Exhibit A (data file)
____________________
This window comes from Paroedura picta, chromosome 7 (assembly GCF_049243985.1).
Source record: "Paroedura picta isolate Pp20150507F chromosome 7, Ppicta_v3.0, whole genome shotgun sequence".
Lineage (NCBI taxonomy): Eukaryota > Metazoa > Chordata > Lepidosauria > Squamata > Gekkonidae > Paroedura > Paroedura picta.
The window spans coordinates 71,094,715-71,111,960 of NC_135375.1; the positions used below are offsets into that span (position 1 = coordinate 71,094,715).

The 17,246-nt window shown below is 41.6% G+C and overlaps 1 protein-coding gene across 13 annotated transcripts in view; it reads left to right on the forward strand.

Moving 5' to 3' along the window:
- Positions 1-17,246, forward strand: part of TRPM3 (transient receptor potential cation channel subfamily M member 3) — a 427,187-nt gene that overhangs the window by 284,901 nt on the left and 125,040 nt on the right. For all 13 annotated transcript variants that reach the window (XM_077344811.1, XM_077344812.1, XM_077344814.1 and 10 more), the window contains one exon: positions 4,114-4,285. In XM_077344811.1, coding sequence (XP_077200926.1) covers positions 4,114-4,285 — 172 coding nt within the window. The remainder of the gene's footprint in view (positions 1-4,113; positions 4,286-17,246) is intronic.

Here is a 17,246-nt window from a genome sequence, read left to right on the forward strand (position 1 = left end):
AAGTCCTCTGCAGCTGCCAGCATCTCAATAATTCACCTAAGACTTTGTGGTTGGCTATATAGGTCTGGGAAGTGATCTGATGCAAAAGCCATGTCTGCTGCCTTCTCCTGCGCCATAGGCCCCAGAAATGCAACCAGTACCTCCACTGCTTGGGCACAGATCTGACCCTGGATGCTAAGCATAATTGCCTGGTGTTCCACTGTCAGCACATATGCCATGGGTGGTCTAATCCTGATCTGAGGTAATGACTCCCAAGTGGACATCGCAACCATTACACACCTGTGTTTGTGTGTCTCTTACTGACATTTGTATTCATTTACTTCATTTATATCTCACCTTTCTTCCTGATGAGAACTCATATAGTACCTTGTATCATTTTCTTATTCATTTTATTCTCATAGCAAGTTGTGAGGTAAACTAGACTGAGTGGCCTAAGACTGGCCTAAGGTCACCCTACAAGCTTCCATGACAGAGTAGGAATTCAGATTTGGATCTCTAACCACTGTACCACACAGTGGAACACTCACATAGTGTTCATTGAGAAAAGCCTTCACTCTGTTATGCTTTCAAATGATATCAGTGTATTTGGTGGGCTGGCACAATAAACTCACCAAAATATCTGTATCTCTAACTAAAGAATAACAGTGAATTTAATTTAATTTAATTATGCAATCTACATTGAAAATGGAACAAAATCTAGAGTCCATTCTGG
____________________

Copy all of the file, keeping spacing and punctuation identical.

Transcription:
This window comes from Paroedura picta, chromosome 7 (assembly GCF_049243985.1).
Source record: "Paroedura picta isolate Pp20150507F chromosome 7, Ppicta_v3.0, whole genome shotgun sequence".
Lineage (NCBI taxonomy): Eukaryota > Metazoa > Chordata > Lepidosauria > Squamata > Gekkonidae > Paroedura > Paroedura picta.
The window spans coordinates 71,094,715-71,111,960 of NC_135375.1; the positions used below are offsets into that span (position 1 = coordinate 71,094,715).

The 17,246-nt window shown below is 41.6% G+C and overlaps 1 protein-coding gene across 13 annotated transcripts in view; it reads left to right on the forward strand.

Moving 5' to 3' along the window:
- Positions 1-17,246, forward strand: part of TRPM3 (transient receptor potential cation channel subfamily M member 3) — a 427,187-nt gene that overhangs the window by 284,901 nt on the left and 125,040 nt on the right. For all 13 annotated transcript variants that reach the window (XM_077344811.1, XM_077344812.1, XM_077344814.1 and 10 more), the window contains one exon: positions 4,114-4,285. In XM_077344811.1, coding sequence (XP_077200926.1) covers positions 4,114-4,285 — 172 coding nt within the window. The remainder of the gene's footprint in view (positions 1-4,113; positions 4,286-17,246) is intronic.

Here is a 17,246-nt window from a genome sequence, read left to right on the forward strand (position 1 = left end):
AAGTCCTCTGCAGCTGCCAGCATCTCAATAATTCACCTAAGACTTTGTGGTTGGCTATATAGGTCTGGGAAGTGATCTGATGCAAAAGCCATGTCTGCTGCCTTCTCCTGCGCCATAGGCCCCAGAAATGCAACCAGTACCTCCACTGCTTGGGCACAGATCTGACCCTGGATGCTAAGCATAATTGCCTGGTGTTCCACTGTCAGCACATATGCCATGGGTGGTCTAATCCTGATCTGAGGTAATGACTCCCAAGTGGACATCGCAACCATTACACACCTGTGTTTGTGTGTCTCTTACTGACATTTGTATTCATTTACTTCATTTATATCTCACCTTTCTTCCTGATGAGAACTCATATAGTACCTTGTATCATTTTCTTATTCATTTTATTCTCATAGCAAGTTGTGAGGTAAACTAGACTGAGTGGCCTAAGACTGGCCTAAGGTCACCCTACAAGCTTCCATGACAGAGTAGGAATTCAGATTTGGATCTCTAACCACTGTACCACACAGTGGAACACTCACATAGTGTTCATTGAGAAAAGCCTTCACTCTGTTATGCTTTCAAATGATATCAGTGTATTTGGTGGGCTGGCACAATAAACTCACCAAAATATCTGTATCTCTAACTAAAGAATAACAGTGAATTTAATTTAATTTAATTATGCAATCTACATTGAAAATGGAACAAAATCTAGAGTCCATTCTGG